Apparently, though, Edward, now formally known as the Duke of Windsor,  thought he still could have all of the rights and privileges of a king, and he spent the rest of his life trying to wring more money and respect from his family.   When WWII began, he went back into the army, stationed in Paris, but when the Germans attacked France, he and Wallis packed up their belongings and fled to their home on the Riviera, much to the embarrassment of the British royal family.   He and Wallis then went to Spain, where they became the center of a German plot to kidnap them and put them on the British throne after the Nazi’s planned conquest of England – although there is evidence that Edward was not so much a victim of the plot as a collaborator in it.   By the summer of 1940, the British government decided to move the troublesome Duke of Windsor and his bride across the pond to the Bahamas.

The Duke and Duchess of Windsor returned to Paris after the war, and remained very active on the party set.   He died in 1972, still angry with his family’s poor treatment of Wallis.  She died in Paris in 1989.  However, the Duke’s sister-in-law, the Queen Mother, never forgave the Duke for abandoning his duty to be king;  she, and to some degree, her daughter Queen Elizabeth II, also blamed the Duke for the premature death of King George VI, who had to shoulder the responsibilities of a job – king – that he felt unprepared for.   Both women were very sensitive to public opinion, and both also were deeply committed to public service, and thus marriage choices were not to be made lightly.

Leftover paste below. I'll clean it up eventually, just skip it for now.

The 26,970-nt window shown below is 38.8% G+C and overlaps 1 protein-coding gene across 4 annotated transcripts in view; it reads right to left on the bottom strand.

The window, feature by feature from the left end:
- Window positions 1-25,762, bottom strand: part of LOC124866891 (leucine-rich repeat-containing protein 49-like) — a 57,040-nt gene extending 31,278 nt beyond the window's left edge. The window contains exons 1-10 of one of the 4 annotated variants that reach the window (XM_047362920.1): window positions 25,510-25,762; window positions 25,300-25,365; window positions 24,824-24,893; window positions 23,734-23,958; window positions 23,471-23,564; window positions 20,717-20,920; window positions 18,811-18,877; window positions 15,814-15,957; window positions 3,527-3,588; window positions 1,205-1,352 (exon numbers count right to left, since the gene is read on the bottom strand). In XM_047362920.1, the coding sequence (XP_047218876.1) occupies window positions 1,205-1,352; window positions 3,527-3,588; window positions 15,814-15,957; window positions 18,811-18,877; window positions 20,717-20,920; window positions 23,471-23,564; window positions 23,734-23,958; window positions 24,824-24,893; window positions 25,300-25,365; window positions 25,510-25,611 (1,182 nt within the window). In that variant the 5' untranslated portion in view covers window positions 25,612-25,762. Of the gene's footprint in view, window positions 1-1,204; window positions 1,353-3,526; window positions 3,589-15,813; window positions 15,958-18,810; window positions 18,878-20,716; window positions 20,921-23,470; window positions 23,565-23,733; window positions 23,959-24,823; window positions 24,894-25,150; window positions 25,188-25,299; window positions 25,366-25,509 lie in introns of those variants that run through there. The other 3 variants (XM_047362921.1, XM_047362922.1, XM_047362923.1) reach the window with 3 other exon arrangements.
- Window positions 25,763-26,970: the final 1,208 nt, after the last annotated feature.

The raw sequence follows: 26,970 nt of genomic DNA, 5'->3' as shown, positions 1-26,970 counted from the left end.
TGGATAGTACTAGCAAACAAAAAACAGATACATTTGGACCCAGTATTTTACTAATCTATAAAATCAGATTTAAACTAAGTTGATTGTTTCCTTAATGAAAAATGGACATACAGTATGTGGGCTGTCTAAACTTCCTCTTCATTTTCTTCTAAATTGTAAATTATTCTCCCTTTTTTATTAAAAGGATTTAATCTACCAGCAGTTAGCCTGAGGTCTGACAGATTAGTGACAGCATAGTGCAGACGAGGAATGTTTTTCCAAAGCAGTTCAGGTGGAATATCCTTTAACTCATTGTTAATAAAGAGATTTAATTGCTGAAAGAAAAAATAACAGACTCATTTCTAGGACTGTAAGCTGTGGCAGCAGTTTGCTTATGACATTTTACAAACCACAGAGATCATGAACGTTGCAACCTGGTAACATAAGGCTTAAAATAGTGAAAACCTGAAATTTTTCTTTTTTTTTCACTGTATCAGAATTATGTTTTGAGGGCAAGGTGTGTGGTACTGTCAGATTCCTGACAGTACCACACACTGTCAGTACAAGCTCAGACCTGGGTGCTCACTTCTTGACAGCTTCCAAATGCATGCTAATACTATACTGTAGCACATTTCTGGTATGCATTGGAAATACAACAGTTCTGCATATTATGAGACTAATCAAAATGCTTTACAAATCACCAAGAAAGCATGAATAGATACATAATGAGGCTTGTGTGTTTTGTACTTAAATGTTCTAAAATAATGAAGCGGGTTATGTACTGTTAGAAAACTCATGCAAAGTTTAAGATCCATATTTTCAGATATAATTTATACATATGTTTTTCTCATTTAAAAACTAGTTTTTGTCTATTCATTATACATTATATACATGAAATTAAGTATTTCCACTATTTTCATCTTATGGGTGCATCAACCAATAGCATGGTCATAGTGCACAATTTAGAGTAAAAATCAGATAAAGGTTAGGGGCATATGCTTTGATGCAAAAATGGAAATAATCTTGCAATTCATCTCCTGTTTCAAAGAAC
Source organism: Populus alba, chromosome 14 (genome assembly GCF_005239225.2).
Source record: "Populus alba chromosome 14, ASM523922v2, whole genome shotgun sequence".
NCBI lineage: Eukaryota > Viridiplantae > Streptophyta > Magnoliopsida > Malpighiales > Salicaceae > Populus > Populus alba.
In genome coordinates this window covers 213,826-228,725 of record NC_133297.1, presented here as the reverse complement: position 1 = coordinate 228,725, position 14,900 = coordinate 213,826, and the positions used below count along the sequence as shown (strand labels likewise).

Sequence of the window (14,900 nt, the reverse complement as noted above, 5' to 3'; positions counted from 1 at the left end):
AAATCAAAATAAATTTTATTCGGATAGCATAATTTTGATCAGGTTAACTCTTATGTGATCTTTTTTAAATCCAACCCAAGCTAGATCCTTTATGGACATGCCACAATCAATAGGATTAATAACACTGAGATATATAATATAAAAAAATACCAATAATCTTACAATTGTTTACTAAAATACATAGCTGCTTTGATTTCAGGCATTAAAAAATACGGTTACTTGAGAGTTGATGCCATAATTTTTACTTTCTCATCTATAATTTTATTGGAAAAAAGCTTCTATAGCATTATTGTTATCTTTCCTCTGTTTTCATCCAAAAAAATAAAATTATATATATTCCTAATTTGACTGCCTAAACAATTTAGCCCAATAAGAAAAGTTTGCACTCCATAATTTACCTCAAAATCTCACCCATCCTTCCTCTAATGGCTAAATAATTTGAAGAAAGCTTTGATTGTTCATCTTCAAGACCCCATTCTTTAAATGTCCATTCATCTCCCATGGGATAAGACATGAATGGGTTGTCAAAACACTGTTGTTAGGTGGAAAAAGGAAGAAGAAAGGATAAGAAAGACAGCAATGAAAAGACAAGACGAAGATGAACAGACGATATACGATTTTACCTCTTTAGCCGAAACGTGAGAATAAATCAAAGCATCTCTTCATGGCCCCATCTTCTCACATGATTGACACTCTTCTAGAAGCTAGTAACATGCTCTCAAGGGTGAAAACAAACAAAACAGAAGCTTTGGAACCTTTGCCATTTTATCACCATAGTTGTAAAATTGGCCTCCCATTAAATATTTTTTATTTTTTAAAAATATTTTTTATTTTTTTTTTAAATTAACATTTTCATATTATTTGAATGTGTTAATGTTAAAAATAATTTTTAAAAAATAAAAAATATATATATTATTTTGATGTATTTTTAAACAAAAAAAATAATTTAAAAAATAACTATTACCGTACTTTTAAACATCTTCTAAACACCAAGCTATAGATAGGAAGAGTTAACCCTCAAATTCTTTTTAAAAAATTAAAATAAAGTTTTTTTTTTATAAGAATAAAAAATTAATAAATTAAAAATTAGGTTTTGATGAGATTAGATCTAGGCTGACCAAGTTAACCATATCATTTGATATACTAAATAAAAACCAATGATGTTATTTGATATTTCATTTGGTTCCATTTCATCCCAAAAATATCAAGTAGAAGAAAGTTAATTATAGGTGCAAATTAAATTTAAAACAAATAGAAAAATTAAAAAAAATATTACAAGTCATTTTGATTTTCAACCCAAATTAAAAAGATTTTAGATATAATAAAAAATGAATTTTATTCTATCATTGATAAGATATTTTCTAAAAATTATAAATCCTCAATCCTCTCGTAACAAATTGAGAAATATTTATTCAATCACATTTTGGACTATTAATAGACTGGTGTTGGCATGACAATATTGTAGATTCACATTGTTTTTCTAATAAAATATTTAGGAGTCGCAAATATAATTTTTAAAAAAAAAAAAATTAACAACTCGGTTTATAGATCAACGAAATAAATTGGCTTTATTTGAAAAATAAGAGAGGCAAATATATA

So, indeed, it is remarkable that Prince Harry will be marrying Meghan Markle – or maybe it isn’t so remarkable, given that we’re in the second decade of the 21st century.

DaVinci, Vermeer, and the Question of Forgery

Last week, Christie’s auction house in New York stunned the art world (and the media) by negotiating the sale of a recently restored DaVinci painting for the sum of (gulp) $450 million.   This sale has raised a lot of eyebrows, not only because of the purchase price (making this the most expensive painting ever), but because there are still some doubts as to the authenticity of the painting itself.   Then there’s the mystery of who would buy a painting with a questionable provence – for $450 million?  The media has made some guesses, ranging from Amazon founder Jeff Bezos to some anonymous Chinese billionaire, but the public may never find out, just adding to the mystery of the painting.

The DaVinci painting, dubbed “The DaVinci Christ”, was last sold in 1958 for around $90.00 to an English buyer;  not only were there questions even then about its painter, but the painting itself was in very bad shape.  Painted on a piece of wood (not canvas), because of an imperfection in the wood the painting had begun to split.   But, for some reason- this story just gets “curiouser and curiouser”- about ten years ago, the anonymous owner  sent this $90  painting to a well-known art restorer in Manhattan, who had the painting x-rayed, then subject to infrared rays, which showed underlying layers.   It was in those layers that she found evidence of DaVinci’s work.  Yet, not everyone in the art world is convinced that this painting is indeed the Italian master’s, many restorers and art experts pointing in particular to the clear sphere in Christ’s left hand – an object never used by DaVinci in any of his other work.Salvator Mundi attributed to Leonardo da Vinci